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Epic Experiment – Karona Warriors
Good morning, EDHREC! I’m Bernardo Melibeu and this is The Epic Experiment, a series where we throw all common sense aside and experiment with some unusual cards, effectively changing how we normally build our deck. Is it going to work? Who knows?! We’re making science here. When you’re an Izzet mage, blowing things up in front of your own face is half the fun.
In this article we’ll be worshiping a false god (if that’s not a flavor win, I don’t know what is), Karona, False God.
Let’s get into the action
At the beginning of each player’s upkeep, that player untaps Karona and gains control of it
Whenever Karona attacks, creatures of the type of your choice gain +3/+3 until end of turn
She loves go-wide tribal strategies and can be used as a late-game trump card in those kinds of decks.
Even if we don’t consider the obvious tribal synergy, an 8/8 haste commander for six mana is quite a deal.
She has synergies with extra combat step spells.
Her drawback can be huge, but fortunately we can use cards to circumvent that, or we can try to play around the tribal player.
The Old Formula
With that in mind, let’s head to Karona’s EDHREC page and see how she’s usually built:
We can see that the Vow cycle is strongly represented among Karona’s lists. One thing that can be confusing, at first, is the inclusion of “random” cards like The Scorpion God and The Locust God, which seems too go in different types of decks, but after considering that ‘God tribal’ is a popular theme, that starts to make sense. The few slots left are dedicated to ramp and Propaganda effects.
The Epic Ingredients
We probably already established that we’re going to build a tribal deck, but which tribe? We need a mostly four- or five-color tribe, that tends to go wide and is aggressive/fast enough to have Karona’s effect be lethal (or almost lethal). While reviewing my personal list for this year’s top 10 cards, I stumbled to a very powerful tribal lord I hadn’t yet seen, Najeela, the Blade-Blossom. She’s the lord that I didn’t know I wanted. This synergy between Najeela and Karona was the main deciding factor to choose Warriors for this deck.
First, let’s delve into the tribe. Warriors are a typically spread among four colors (generally they’re not blue). Not only are they in a lot of colors, but they also aren’t restricted to specific planes, and have been featured strongly in both a full block and a supplementary set (Khans of Tarkir and Battlebond). This means that we have a higher card density than, let’s say, Gods. We can clearly see this after looking at the creature suite.
In fact, I’m going to make a bold claim: this might be one of the most effective/efficient batch of creatures I’ve seen in a long time (and I’ve built a Sliver deck)! We basically have three categories of Warriors. The first are the utility-based lords, which grant a wide variety of bonus that can help us get through damage. Second are the damage-based lords, cards that will make our creatures bigger. Oh, and the last category? Beaters, plain and simple.
For the first category we have haste enablers like Madrush Cyclops, Ogre Battledrives, Rushblade Commander, and Samut, Voice of Dissent. These allow us to have explosive early turns, while also allowing us to recover from board wipes more effectively on the mid/late parts of the game. Since we’re playing with medium-sized creatures, having multiple ways to get through blockers is very important. We have the menace-granting Blood-Chin Rager to the trample enablers like Bramblewood Paragon, Khenra Charioteer and Surrak Dragonclaw, and even the near-unblockability of Champion of Lambholt and Nacatl War-Pride (though in the case of that last one, we would have to focus the attack on a single player).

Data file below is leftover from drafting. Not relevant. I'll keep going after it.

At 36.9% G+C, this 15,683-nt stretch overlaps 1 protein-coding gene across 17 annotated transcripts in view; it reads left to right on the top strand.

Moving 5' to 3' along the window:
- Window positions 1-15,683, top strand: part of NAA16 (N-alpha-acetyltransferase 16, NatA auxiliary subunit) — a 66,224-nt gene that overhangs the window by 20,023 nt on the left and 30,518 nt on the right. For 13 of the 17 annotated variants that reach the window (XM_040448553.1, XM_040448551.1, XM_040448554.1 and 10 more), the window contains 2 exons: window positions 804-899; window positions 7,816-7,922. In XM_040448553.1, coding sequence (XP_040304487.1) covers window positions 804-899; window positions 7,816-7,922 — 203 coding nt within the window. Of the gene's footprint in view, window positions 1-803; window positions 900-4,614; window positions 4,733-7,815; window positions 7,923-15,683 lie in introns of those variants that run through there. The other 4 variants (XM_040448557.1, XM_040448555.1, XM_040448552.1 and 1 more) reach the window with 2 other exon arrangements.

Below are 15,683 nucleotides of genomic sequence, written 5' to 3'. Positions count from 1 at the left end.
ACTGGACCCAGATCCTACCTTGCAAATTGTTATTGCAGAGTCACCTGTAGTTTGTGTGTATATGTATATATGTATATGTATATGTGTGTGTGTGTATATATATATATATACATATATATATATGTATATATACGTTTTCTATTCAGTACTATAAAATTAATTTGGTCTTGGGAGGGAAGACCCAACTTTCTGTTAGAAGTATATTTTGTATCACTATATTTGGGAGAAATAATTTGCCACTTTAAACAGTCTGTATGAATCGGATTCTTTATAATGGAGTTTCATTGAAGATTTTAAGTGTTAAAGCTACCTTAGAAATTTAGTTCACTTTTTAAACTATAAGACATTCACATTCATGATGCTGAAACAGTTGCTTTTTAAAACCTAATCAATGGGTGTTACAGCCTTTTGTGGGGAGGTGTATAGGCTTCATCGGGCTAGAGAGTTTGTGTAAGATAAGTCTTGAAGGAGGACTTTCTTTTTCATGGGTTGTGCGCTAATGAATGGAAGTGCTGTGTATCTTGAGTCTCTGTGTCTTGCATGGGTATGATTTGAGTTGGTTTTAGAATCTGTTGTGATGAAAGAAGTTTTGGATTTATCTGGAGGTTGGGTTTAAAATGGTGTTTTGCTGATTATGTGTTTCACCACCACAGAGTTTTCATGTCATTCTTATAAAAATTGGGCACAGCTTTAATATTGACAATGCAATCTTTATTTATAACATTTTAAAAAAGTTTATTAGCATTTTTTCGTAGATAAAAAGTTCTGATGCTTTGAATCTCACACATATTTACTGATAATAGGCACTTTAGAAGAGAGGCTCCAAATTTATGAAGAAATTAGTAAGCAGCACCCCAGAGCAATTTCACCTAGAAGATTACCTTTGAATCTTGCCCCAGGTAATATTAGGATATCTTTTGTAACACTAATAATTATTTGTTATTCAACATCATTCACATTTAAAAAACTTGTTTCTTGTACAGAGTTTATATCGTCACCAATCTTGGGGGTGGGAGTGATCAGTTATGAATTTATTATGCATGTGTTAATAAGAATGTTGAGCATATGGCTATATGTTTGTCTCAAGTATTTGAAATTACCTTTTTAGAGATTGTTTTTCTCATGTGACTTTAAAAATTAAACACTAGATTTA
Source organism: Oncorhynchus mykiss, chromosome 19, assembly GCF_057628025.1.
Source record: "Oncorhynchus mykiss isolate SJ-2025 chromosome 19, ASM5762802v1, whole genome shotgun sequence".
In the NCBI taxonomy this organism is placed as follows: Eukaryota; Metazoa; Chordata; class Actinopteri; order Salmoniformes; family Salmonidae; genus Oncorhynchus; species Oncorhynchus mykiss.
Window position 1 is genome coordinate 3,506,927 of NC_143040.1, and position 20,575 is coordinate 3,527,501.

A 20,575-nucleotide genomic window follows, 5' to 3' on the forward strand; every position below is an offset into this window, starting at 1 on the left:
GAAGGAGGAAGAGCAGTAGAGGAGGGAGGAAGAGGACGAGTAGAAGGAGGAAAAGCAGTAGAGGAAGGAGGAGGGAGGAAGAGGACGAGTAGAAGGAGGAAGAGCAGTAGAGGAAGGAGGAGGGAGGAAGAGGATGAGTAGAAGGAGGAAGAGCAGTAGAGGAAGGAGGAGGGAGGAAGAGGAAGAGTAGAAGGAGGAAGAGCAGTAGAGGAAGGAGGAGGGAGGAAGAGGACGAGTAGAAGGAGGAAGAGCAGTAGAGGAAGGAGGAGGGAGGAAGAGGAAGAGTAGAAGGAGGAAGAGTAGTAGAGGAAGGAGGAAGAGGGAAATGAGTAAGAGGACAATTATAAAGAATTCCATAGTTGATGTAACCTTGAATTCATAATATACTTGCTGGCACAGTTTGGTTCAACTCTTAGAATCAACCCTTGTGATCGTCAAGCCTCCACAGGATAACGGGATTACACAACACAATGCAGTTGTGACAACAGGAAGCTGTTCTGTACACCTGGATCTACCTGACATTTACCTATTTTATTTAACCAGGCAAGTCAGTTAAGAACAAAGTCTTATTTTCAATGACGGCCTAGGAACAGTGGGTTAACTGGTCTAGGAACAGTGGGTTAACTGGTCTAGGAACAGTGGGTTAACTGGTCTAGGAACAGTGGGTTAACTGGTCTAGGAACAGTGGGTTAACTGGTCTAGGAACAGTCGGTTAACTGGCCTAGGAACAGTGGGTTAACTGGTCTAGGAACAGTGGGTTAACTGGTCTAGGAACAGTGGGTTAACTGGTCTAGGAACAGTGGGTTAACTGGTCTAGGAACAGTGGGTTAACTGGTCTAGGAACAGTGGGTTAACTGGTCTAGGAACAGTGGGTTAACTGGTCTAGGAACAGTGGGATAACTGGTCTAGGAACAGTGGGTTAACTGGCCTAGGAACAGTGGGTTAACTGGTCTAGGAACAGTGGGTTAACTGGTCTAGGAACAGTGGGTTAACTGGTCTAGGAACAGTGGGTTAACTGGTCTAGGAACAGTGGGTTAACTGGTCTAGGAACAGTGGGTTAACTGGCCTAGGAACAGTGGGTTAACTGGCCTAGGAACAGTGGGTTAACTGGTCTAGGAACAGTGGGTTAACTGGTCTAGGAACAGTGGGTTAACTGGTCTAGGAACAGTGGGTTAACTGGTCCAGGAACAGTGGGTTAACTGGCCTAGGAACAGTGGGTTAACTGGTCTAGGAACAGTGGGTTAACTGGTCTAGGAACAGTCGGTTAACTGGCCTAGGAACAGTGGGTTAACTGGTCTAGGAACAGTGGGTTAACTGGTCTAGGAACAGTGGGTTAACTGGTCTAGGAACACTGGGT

While it’s true that our commander is an anthem effect (meaning that we could theoretically just try to go wide with our creatures before playing her), having a few other lords can help deal some early damage while also being relevant in the later stages of the game. Plus, unlike the evasion/haste effects, power-boosting lords get better in multiples. Chief of the Edge, Honored Crop-Captain, and Lovisa Coldeyes all basically do the same thing: pump the team. Arashin Foremost is a nice beater that have the upside of also giving double strike on entering and when attacking (if we have a haste enabler, she could give the bonus to two different creatures in one turn). Metallic Mimic is a cheap bonus to all of the following Warriors that we play, and also has the upside of being only colorless Warrior (we’ll talk about that later).
We also need to talk about card draw. Being an aggressive deck is difficult because while we need to commit to the board, we can’t fall behind on cards, otherwise one board wipe and we’re screwed. The best case scenario are creatures that draw us cards, like Azra Bladeseeker, Azra Oddsmaker and Mindblade Render, but since there are so few of those with the Warrior type, we need to carefully consider our options. Luckily, we’re in all five colors. Raiders’ Spoils is a nasty Magic card, paying 1 life to draw a card is an borderline overpowered ratio, and it also pumps our team! Rishkar’s Expertise won’t be drawing us as much as it normally would (usually will be 3 or 4 cards), but after considering that it has the potential to play up to a five-drop spell, it’s understandable to take a slot in this deck. Vanquisher’s Banner (which you can read more about here ) and Kindred Discovery grant us cards when we play our Warriors, allowing us to chain multiples more easily.